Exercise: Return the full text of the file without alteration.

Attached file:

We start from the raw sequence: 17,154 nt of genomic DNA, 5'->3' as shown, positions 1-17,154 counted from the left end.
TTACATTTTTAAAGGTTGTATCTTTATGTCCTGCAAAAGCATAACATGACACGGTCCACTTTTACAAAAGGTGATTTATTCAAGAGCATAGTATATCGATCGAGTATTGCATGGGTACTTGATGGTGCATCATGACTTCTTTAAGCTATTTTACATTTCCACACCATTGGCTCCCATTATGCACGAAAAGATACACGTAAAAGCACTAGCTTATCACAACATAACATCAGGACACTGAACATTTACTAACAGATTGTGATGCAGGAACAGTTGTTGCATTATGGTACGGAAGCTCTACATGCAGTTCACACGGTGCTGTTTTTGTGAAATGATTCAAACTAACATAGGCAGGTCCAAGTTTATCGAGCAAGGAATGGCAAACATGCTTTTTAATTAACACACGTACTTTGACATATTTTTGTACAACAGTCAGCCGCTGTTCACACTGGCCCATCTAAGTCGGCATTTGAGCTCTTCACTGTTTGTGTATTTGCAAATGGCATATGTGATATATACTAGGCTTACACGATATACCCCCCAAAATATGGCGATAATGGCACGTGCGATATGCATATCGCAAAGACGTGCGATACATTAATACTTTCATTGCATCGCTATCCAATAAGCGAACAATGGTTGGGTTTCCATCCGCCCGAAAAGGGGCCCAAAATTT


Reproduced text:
We start from the raw sequence: 17,154 nt of genomic DNA, 5'->3' as shown, positions 1-17,154 counted from the left end.
TTACATTTTTAAAGGTTGTATCTTTATGTCCTGCAAAAGCATAACATGACACGGTCCACTTTTACAAAAGGTGATTTATTCAAGAGCATAGTATATCGATCGAGTATTGCATGGGTACTTGATGGTGCATCATGACTTCTTTAAGCTATTTTACATTTCCACACCATTGGCTCCCATTATGCACGAAAAGATACACGTAAAAGCACTAGCTTATCACAACATAACATCAGGACACTGAACATTTACTAACAGATTGTGATGCAGGAACAGTTGTTGCATTATGGTACGGAAGCTCTACATGCAGTTCACACGGTGCTGTTTTTGTGAAATGATTCAAACTAACATAGGCAGGTCCAAGTTTATCGAGCAAGGAATGGCAAACATGCTTTTTAATTAACACACGTACTTTGACATATTTTTGTACAACAGTCAGCCGCTGTTCACACTGGCCCATCTAAGTCGGCATTTGAGCTCTTCACTGTTTGTGTATTTGCAAATGGCATATGTGATATATACTAGGCTTACACGATATACCCCCCAAAATATGGCGATAATGGCACGTGCGATATGCATATCGCAAAGACGTGCGATACATTAATACTTTCATTGCATCGCTATCCAATAAGCGAACAATGGTTGGGTTTCCATCCGCCCGAAAAGGGGCCCAAAATTT